The Amazon resource name (ARN) of the S3 bucket is `arn:aws:s3:::windsite-files`.
It is owned by my own AWS account (Liam Hayes), so only I should have the credentials for it.
create `~/.aws/config` (something like this):
......@@ -58,9 +67,9 @@ aws_access_key_id = LSKEJFLKJESLKJFLKEJJ
aws_secret_access_key = LKj34lknol2krlkjlij+lkjkjkeLLkwnLkngleks
## Gunicorn
# Gunicorn
Follow DigitalOcean tutorial from "Testing Gunicorn’s Ability to Serve the Project":
Follow DigitalOcean tutorial starting from "Testing Gunicorn’s Ability to Serve the Project":
- ``
This is what it should end up with (only major differnce is the inclusion of the environment variables in `gunicorn.service`):
......@@ -111,7 +120,7 @@ curl --unix-socket /run/gunicorn.sock localhost # test socket is working
sudo systemctl restart gunicorn # restart service, do this when .service file is updated, or django project is updated
## Nginx
# Nginx
`sudo apt install nginx`
......@@ -138,10 +147,45 @@ server {
The django application will only be displayed by nginx if browsing from the "server_name", so "",
otherwise the "welcome to nginx" site is shown.
Then `sudo nginx -t` (to test the config file) and `sudo systemctl restart nginx`.
## Domain name
The django application will only be displayed by nginx if browsing from ``.
If you see a "welcome to nginx" where the webapp should be, check the `server_name` parameter matches the domain in your URL.
# Domain name
In AWS EC2, allocate an elastic IP to the instance.
In the domain name provider settings (godaddy), point the "" domain at the elastic IP address (find online tutorial).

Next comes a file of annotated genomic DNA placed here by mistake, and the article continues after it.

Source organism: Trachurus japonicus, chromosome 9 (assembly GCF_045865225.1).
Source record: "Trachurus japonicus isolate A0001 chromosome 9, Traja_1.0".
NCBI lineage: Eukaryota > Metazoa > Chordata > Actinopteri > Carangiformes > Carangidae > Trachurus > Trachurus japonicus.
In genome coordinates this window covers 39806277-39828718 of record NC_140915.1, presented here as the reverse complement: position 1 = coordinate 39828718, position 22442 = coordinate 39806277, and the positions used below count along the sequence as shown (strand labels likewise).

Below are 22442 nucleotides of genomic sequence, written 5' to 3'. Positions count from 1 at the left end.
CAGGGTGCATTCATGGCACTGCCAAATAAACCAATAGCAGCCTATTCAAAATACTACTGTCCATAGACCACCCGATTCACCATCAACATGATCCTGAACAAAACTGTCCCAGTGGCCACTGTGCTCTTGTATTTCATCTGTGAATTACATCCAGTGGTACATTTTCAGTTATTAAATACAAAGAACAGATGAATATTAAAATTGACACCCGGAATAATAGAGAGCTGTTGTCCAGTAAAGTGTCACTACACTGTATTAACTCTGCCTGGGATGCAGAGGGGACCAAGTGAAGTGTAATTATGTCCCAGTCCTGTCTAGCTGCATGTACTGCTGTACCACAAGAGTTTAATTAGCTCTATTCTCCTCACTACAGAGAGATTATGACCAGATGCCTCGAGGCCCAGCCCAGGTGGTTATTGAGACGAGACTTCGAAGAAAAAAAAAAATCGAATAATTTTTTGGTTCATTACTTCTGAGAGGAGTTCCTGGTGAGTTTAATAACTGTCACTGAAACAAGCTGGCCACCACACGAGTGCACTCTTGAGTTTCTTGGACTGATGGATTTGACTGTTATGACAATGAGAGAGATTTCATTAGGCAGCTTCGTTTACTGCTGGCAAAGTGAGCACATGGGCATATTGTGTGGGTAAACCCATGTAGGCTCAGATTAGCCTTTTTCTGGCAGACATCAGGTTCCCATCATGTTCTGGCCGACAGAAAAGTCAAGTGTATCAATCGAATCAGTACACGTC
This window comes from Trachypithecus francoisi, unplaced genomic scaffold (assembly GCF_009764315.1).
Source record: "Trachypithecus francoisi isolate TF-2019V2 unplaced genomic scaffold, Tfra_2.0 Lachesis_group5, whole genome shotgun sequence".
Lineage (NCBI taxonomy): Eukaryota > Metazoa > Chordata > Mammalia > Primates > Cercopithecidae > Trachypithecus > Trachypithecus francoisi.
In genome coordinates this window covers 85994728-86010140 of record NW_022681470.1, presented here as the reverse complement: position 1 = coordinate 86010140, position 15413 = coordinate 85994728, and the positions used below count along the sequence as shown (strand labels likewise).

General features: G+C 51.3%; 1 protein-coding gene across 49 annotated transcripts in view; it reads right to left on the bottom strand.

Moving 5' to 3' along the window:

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In the domain name provider settings (godaddy), point the "" domain at the elastic IP address (find online tutorial).
# Migrate data
Move database and media files from local to remote.
This is a **dangerous** step!! Make sure both the local and remote machine have the same models and migrations, and all migrations
have been applied. Consider making a snapshot of the EC2 instance!
Move the database first (the bit that can go wrong):
On local machine:
mkdir datadumps/
./ dumpdata --natural-primary --natural-foreign > datadumps/db_4Dec20.json
scp datadumps/db_4Dec20.json windatlas:~/datadumps/db_4Dec20.json
On remote machine:
./manage flush
git pull
./ migrate
./ loaddata ~/datadumps/database.json
The remote server should now have data on it, but the database entries may refer to media files that
don't yet exist.
Now move the media files (on local machine):
- `rsync -rvv --delete media/ windatlas:/home/ubuntu/` (~330MB).
- `r` for recursive, `vv` for very verbose, `delete` for delete files on remote that aren't on local
- For big transfers it'd be faster to make `` file, and copy that across instead.
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......@@ -21,14 +21,13 @@ from scripts.manage_data import config
### globals ###
# globals
ninja_dir = '/media/liam/drive1/ninja/data/'
entsoe_dir = '/media/liam/drive1/entsoe/processed/ActualGenerationOutputPerUnit/'
thewindpower_dir = '/media/liam/drive1/thewindpower/'
coffshore_fname = '/media/liam/drive1/4coffshore/windfarms-data.csv'
gwastat_dump = '/media/liam/drive1/globalwindatlas/website-backup/'
drive1 = '/media/liam/drive1/'
coffshore_data = pd.read_csv(coffshore_fname, encoding='utf-16').set_index('name')
# globals
ninja_dir = drive1 + 'ninja/data/'
entsoe_dir = drive1 + 'entsoe/processed/ActualGenerationOutputPerUnit/'
thewindpower_dir = drive1 + 'thewindpower/'
gwastat_dump = drive1 + 'globalwindatlas/website-backup/'
s3 = boto3.resource("s3")
bucket = s3.Bucket('windsite-files')